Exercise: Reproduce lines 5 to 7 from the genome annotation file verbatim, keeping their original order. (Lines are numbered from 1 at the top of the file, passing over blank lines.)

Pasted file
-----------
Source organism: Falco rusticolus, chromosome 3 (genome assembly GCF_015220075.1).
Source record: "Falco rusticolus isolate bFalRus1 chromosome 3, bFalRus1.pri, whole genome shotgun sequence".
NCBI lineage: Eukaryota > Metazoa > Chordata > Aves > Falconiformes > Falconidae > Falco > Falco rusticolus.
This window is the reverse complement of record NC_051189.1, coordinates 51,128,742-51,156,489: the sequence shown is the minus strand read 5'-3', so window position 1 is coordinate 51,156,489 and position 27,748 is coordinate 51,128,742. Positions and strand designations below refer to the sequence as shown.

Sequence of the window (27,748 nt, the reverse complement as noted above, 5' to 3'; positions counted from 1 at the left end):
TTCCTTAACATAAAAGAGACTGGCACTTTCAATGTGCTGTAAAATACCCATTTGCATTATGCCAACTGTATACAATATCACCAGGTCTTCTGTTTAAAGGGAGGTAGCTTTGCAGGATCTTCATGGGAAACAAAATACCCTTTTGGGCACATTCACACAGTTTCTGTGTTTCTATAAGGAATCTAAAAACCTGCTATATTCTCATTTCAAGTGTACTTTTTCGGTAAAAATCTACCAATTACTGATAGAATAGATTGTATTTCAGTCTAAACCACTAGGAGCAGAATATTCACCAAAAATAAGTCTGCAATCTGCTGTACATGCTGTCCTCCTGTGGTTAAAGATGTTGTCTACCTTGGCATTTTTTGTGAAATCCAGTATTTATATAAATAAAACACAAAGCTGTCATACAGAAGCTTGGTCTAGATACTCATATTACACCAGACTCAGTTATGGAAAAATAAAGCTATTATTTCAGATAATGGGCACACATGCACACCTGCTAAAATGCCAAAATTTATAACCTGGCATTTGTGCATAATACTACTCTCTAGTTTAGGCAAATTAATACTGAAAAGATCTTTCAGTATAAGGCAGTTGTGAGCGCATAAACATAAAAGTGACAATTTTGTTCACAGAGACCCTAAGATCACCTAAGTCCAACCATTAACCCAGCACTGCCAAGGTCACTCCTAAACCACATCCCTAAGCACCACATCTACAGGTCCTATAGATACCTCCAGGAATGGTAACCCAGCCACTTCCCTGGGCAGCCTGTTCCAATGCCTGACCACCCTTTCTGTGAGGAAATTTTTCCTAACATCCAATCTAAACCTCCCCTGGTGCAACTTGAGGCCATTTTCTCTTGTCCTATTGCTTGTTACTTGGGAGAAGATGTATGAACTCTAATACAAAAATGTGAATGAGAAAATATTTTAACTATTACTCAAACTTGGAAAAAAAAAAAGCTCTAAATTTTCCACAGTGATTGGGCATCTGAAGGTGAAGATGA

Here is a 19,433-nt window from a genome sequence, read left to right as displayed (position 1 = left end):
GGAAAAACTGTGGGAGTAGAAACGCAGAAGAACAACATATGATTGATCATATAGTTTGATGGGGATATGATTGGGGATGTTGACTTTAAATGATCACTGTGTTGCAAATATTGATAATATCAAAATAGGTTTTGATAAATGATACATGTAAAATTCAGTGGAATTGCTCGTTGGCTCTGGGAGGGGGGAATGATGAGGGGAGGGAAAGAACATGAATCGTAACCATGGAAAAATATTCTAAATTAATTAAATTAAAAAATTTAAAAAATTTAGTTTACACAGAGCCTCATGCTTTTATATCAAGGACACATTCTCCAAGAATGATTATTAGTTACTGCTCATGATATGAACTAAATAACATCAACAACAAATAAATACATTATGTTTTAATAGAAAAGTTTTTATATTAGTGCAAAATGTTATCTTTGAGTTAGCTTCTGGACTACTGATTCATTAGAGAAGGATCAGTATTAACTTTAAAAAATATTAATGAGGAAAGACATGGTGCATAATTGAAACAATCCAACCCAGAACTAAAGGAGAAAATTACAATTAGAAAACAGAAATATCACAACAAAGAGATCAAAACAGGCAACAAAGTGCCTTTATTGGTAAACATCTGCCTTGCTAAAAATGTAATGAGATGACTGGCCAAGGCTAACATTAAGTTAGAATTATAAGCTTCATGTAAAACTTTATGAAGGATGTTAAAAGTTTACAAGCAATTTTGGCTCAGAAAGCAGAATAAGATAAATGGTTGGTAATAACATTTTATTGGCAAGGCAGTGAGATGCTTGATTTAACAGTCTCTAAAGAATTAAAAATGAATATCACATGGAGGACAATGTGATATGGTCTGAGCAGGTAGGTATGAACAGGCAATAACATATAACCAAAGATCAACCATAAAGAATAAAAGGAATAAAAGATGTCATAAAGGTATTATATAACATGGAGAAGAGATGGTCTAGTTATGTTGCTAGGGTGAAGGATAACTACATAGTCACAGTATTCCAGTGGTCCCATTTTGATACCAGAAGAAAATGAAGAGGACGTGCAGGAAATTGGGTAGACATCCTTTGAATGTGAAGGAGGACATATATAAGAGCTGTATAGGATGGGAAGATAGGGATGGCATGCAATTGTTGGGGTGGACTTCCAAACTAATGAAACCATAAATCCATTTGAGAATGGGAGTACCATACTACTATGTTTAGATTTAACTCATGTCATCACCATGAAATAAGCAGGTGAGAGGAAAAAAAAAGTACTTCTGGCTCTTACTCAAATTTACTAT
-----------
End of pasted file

Sequence of the window (27,748 nt, the reverse complement as noted above, 5' to 3'; positions counted from 1 at the left end):
TTCCTTAACATAAAAGAGACTGGCACTTTCAATGTGCTGTAAAATACCCATTTGCATTATGCCAACTGTATACAATATCACCAGGTCTTCTGTTTAAAGGGAGGTAGCTTTGCAGGATCTTCATGGGAAACAAAATACCCTTTTGGGCACATTCACACAGTTTCTGTGTTTCTATAAGGAATCTAAAAACCTGCTATATTCTCATTTCAAGTGTACTTTTTCGGTAAAAATCTACCAATTACTGATAGAATAGATTGTATTTCAGTCTAAACCACTAGGAGCAGAATATTCACCAAAAATAAGTCTGCAATCTGCTGTACATGCTGTCCTCCTGTGGTTAAAGATGTTGTCTACCTTGGCATTTTTTGTGAAATCCAGTATTTATATAAATAAAACACAAAGCTGTCATACAGAAGCTTGGTCTAGATACTCATATTACACCAGACTCAGTTATGGAAAAATAAAGCTATTATTTCAGATAATGGGCACACATGCACACCTGCTAAAATGCCAAAATTTATAACCTGGCATTTGTGCATAATACTACTCTCTAGTTTAGGCAAATTAATACTGAAAAGATCTTTCAGTATAAGGCAGTTGTGAGCGCATAAACATAAAAGTGACAATTTTGTTCACAGAGACCCTAAGATCACCTAAGTCCAACCATTAACCCAGCACTGCCAAGGTCACTCCTAAACCACATCCCTAAGCACCACATCTACAGGTCCTATAGATACCTCCAGGAATGGTAACCCAGCCACTTCCCTGGGCAGCCTGTTCCAATGCCTGACCACCCTTTCTGTGAGGAAATTTTTCCTAACATCCAATCTAAACCTCCCCTGGTGCAACTTGAGGCCATTTTCTCTTGTCCTATTGCTTGTTACTTGGGAGAAGATGTATGAACTCTAATACAAAAATGTGAATGAGAAAATATTTTAACTATTACTCAAACTTGGAAAAAAAAAAAGCTCTAAATTTTCCACAGTGATTGGGCATCTGAAGGTGAAGATGA

Here is a 19,433-nt window from a genome sequence, read left to right as displayed (position 1 = left end):